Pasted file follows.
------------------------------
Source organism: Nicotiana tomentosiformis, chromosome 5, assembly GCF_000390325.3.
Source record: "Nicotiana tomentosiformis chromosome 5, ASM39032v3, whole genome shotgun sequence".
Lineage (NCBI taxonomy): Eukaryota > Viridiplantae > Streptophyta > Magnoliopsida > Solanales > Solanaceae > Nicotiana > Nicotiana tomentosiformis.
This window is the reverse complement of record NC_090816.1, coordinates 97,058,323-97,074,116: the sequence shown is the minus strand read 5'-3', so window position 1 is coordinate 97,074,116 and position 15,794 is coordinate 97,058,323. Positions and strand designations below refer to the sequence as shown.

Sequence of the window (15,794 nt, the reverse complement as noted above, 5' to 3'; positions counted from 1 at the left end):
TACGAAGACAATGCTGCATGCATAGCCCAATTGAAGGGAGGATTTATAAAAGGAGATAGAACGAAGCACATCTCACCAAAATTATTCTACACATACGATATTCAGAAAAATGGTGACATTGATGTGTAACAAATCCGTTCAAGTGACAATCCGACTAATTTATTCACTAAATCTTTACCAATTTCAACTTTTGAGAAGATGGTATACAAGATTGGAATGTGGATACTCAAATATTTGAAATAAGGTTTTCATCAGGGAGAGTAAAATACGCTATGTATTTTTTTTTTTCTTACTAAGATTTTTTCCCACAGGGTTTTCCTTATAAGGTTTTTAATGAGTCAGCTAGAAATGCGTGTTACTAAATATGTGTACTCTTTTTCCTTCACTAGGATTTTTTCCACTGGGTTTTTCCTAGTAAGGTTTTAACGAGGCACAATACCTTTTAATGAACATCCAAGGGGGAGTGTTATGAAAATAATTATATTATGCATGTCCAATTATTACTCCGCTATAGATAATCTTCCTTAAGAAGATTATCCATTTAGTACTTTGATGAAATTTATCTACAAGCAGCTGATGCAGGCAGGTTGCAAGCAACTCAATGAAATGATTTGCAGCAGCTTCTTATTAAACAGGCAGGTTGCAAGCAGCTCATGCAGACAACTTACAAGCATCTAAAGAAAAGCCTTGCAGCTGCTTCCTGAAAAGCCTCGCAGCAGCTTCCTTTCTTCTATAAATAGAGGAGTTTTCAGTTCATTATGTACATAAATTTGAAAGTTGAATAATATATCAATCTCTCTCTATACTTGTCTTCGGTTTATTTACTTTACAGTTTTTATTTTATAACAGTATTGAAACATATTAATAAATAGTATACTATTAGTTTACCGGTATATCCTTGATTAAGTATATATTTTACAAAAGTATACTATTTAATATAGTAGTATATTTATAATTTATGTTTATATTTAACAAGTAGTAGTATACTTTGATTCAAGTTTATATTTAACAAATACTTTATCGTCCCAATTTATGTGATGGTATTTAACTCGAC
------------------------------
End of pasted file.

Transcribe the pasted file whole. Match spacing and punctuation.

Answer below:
Source organism: Nicotiana tomentosiformis, chromosome 5, assembly GCF_000390325.3.
Source record: "Nicotiana tomentosiformis chromosome 5, ASM39032v3, whole genome shotgun sequence".
Lineage (NCBI taxonomy): Eukaryota > Viridiplantae > Streptophyta > Magnoliopsida > Solanales > Solanaceae > Nicotiana > Nicotiana tomentosiformis.
This window is the reverse complement of record NC_090816.1, coordinates 97,058,323-97,074,116: the sequence shown is the minus strand read 5'-3', so window position 1 is coordinate 97,074,116 and position 15,794 is coordinate 97,058,323. Positions and strand designations below refer to the sequence as shown.

Sequence of the window (15,794 nt, the reverse complement as noted above, 5' to 3'; positions counted from 1 at the left end):
TACGAAGACAATGCTGCATGCATAGCCCAATTGAAGGGAGGATTTATAAAAGGAGATAGAACGAAGCACATCTCACCAAAATTATTCTACACATACGATATTCAGAAAAATGGTGACATTGATGTGTAACAAATCCGTTCAAGTGACAATCCGACTAATTTATTCACTAAATCTTTACCAATTTCAACTTTTGAGAAGATGGTATACAAGATTGGAATGTGGATACTCAAATATTTGAAATAAGGTTTTCATCAGGGAGAGTAAAATACGCTATGTATTTTTTTTTTTCTTACTAAGATTTTTTCCCACAGGGTTTTCCTTATAAGGTTTTTAATGAGTCAGCTAGAAATGCGTGTTACTAAATATGTGTACTCTTTTTCCTTCACTAGGATTTTTTCCACTGGGTTTTTCCTAGTAAGGTTTTAACGAGGCACAATACCTTTTAATGAACATCCAAGGGGGAGTGTTATGAAAATAATTATATTATGCATGTCCAATTATTACTCCGCTATAGATAATCTTCCTTAAGAAGATTATCCATTTAGTACTTTGATGAAATTTATCTACAAGCAGCTGATGCAGGCAGGTTGCAAGCAACTCAATGAAATGATTTGCAGCAGCTTCTTATTAAACAGGCAGGTTGCAAGCAGCTCATGCAGACAACTTACAAGCATCTAAAGAAAAGCCTTGCAGCTGCTTCCTGAAAAGCCTCGCAGCAGCTTCCTTTCTTCTATAAATAGAGGAGTTTTCAGTTCATTATGTACATAAATTTGAAAGTTGAATAATATATCAATCTCTCTCTATACTTGTCTTCGGTTTATTTACTTTACAGTTTTTATTTTATAACAGTATTGAAACATATTAATAAATAGTATACTATTAGTTTACCGGTATATCCTTGATTAAGTATATATTTTACAAAAGTATACTATTTAATATAGTAGTATATTTATAATTTATGTTTATATTTAACAAGTAGTAGTATACTTTGATTCAAGTTTATATTTAACAAATACTTTATCGTCCCAATTTATGTGATGGTATTTAACTCGAC